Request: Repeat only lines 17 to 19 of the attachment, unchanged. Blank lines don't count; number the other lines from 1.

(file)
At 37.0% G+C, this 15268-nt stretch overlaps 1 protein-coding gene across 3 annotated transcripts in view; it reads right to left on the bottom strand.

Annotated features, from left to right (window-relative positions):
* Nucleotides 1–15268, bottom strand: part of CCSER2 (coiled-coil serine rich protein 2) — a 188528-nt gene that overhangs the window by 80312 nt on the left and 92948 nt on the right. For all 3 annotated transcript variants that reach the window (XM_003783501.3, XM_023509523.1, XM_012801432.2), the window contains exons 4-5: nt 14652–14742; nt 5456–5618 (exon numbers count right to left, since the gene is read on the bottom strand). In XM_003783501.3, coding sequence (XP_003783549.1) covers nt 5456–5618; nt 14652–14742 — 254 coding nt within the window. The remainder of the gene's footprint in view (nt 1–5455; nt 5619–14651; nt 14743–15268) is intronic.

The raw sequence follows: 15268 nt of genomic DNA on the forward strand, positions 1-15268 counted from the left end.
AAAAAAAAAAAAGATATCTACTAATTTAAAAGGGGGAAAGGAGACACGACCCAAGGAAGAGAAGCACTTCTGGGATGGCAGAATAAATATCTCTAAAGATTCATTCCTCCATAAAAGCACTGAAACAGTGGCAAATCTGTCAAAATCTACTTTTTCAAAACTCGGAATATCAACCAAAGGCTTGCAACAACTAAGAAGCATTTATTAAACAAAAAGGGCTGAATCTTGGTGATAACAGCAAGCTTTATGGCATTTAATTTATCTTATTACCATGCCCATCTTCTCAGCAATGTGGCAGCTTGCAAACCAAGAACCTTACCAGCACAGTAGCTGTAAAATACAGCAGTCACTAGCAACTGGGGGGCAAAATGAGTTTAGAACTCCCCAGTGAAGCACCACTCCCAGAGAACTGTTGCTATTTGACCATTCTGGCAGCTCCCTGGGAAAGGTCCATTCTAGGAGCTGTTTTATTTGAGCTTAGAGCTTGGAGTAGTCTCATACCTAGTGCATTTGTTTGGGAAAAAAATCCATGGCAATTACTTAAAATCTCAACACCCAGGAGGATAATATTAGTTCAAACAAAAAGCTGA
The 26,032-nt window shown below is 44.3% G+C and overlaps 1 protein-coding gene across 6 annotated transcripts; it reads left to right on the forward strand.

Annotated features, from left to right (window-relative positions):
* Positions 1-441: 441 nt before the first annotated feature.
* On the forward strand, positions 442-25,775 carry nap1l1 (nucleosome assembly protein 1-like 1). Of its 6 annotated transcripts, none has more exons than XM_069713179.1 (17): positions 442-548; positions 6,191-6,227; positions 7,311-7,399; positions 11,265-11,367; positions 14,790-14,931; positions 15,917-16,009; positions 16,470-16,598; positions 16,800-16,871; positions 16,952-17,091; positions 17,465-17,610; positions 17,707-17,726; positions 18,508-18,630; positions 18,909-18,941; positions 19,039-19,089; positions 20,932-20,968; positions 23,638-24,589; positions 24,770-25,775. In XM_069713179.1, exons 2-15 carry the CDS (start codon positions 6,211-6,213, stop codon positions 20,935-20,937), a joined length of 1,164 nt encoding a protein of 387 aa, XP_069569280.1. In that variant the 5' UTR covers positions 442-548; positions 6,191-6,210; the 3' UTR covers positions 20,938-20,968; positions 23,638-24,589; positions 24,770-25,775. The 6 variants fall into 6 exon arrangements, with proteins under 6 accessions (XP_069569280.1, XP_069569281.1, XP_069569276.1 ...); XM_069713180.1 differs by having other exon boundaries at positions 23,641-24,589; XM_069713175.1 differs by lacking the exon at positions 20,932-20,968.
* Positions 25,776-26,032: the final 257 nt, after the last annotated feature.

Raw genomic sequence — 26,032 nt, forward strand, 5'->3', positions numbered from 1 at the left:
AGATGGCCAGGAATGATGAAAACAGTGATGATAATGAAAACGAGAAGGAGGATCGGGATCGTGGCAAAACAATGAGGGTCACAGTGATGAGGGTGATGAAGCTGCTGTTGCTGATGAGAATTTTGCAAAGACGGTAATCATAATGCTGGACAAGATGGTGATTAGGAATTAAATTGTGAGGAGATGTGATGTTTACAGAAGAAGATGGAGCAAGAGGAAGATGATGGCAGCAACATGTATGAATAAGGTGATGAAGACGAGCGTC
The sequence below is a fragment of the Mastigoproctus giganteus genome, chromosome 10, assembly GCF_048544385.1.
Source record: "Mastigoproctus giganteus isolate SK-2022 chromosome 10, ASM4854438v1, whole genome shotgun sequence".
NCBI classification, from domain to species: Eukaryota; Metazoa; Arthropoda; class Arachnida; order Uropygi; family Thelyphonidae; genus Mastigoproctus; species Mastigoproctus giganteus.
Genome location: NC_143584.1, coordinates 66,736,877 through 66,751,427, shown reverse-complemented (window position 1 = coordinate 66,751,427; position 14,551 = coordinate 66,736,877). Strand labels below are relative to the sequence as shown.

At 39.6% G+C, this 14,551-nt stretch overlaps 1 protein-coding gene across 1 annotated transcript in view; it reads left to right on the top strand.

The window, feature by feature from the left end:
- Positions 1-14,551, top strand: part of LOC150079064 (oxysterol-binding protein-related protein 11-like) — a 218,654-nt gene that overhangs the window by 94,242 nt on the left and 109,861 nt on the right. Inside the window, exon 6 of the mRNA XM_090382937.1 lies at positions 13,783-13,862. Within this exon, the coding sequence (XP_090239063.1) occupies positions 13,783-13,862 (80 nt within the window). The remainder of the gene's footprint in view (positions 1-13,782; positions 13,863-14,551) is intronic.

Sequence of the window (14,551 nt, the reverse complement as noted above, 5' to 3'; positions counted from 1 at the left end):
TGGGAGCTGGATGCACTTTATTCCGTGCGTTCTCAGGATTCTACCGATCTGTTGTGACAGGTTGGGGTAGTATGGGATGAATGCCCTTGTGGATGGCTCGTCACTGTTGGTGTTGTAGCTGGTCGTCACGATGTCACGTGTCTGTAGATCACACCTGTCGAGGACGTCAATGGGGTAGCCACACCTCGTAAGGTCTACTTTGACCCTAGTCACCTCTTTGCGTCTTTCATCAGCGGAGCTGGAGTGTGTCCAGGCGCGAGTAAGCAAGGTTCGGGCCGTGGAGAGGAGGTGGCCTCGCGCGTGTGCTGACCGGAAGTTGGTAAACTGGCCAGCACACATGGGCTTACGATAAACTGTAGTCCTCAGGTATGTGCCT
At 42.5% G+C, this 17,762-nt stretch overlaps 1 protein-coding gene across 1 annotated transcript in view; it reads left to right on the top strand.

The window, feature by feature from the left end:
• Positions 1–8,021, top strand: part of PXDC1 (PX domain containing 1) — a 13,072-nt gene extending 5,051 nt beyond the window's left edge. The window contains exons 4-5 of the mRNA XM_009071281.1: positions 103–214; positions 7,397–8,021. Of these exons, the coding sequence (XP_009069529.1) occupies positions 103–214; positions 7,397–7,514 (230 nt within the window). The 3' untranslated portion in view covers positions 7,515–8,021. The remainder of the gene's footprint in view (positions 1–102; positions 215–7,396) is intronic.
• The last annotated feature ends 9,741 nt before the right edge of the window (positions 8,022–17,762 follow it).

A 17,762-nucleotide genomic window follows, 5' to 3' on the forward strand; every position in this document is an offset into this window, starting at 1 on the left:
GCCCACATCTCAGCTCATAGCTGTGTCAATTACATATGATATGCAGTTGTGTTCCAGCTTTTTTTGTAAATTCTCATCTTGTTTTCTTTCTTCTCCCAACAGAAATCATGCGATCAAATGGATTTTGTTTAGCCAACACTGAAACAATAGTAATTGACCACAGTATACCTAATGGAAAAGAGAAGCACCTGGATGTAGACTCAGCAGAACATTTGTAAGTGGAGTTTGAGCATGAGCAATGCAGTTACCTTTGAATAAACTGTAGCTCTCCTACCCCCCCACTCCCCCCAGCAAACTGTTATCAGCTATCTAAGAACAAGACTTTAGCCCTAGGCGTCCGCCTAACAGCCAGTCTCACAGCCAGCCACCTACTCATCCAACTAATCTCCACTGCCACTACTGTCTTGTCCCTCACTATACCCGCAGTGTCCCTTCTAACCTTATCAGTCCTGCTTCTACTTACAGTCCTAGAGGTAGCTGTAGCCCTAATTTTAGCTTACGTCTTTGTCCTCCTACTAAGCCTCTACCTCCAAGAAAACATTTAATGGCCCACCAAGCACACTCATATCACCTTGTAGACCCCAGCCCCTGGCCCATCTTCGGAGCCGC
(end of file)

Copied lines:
At 39.6% G+C, this 14,551-nt stretch overlaps 1 protein-coding gene across 1 annotated transcript in view; it reads left to right on the top strand.

The window, feature by feature from the left end:
- Positions 1-14,551, top strand: part of LOC150079064 (oxysterol-binding protein-related protein 11-like) — a 218,654-nt gene that overhangs the window by 94,242 nt on the left and 109,861 nt on the right. Inside the window, exon 6 of the mRNA XM_090382937.1 lies at positions 13,783-13,862. Within this exon, the coding sequence (XP_090239063.1) occupies positions 13,783-13,862 (80 nt within the window). The remainder of the gene's footprint in view (positions 1-13,782; positions 13,863-14,551) is intronic.